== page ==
Starks and teammates Maurkice Pouncey, John Malecki, Ryan Lee, Drew Butler, Chris Rainey, Greg Warren, Beachum and Batch, handed out the items to the families, and you could instantly see what it meant to them to have the players on hand helping.
“These families don’t get to be made to feel special very often,” said Anne Hawkins, chief development officer for the food bank. “There is a lot of prejudice against poor people. For them to be able to get their Thanksgiving dinner handed to them by a Steelers player they respect it’s exciting and just seeing the kids smile you can’t help but think this is what Thanksgiving should be.”
The food bank serves 11 counties in the Western Pennsylvania area and their numbers have significantly increased every month since 2008, with more than 2,500 new families being served per month.
“People who are going back to work are not taking jobs at the level they were,” said Hawkins. “It’s hard to watch. It continues to smack you in the face that this is reality for so many people. The biggest growing groups of people we are helping are the working poor. They are going to work and doing what they are supposed to be doing, but the minimum wage is so low and the cost of living so high. People can’t make it though the month.
“This country is a great country and we should make sure everybody can eat. That is a basic human need.”
Mundy partnered with UPMC’s Dignity and Respect Campaign for “Turkey and All the Trimmings,” distributing all of the essentials for Thanksgiving dinner to families through the Rankin Christian Center, close to where Mundy grew up.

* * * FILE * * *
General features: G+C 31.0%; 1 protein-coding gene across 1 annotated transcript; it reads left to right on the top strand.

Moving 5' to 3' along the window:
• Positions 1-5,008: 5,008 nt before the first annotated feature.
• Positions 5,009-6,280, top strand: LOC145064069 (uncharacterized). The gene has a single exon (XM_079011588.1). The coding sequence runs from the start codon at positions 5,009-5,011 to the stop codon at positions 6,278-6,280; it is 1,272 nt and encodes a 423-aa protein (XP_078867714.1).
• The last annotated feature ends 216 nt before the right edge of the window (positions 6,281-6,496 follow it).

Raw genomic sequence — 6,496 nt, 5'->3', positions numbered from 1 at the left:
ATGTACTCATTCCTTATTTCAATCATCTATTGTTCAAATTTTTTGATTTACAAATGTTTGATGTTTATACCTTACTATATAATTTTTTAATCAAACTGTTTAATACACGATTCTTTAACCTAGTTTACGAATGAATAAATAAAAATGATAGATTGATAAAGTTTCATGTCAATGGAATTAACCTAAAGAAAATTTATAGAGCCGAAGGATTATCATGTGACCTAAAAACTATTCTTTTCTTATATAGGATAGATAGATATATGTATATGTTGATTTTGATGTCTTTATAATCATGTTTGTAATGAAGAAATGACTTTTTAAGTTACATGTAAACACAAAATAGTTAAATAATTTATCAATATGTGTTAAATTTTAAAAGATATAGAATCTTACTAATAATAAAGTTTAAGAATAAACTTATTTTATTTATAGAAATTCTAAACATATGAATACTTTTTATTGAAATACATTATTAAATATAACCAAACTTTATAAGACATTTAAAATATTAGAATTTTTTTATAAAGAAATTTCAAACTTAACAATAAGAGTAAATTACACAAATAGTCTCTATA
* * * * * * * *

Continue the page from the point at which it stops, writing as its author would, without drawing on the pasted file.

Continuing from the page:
“Times are tough for a lot of people across the country,” said Mundy. “Anything we can do to make things easier, even for a day, it’s important.”
The Dignity & Respect Campaign offers different tips, with lending a hand being the one that Mundy implemented through the turkey giveaway.
“I have been fortunate to be a part of this organization for five years and living out my dream in front of family and friends,” said Mundy. “It’s important I give back to the community. I accomplished my dreams being from the same city. I want to inspire people to do the right thing and make the right choices.
“It’s always important to give back, especially when you are so blessed and in a position to live out your dreams. You want to help people accomplish their dreams and move forward in life.”
While Allen wasn’t able to head home to Ocala, Florida to participate in his good will, he did his part for his hometown by purchasing grocery store gift cards that were distributed through the Green Pastures Worship Center, the church he attended.
“I wanted it to be a blessing for some families, those who are less fortunate and wouldn’t be able to have a Thanksgiving dinner without it,” said Allen. “I wanted to do something to help out.”
The gift cards allowed families the ability to purchase a turkey and all of the trimmings so they can enjoy the holiday the way that it should be enjoyed.
“I have a large support group there,” said Allen. “I think I am the only player in the league from there and I just wanted to show support for them the way they do for me. I want to do what I can to help out.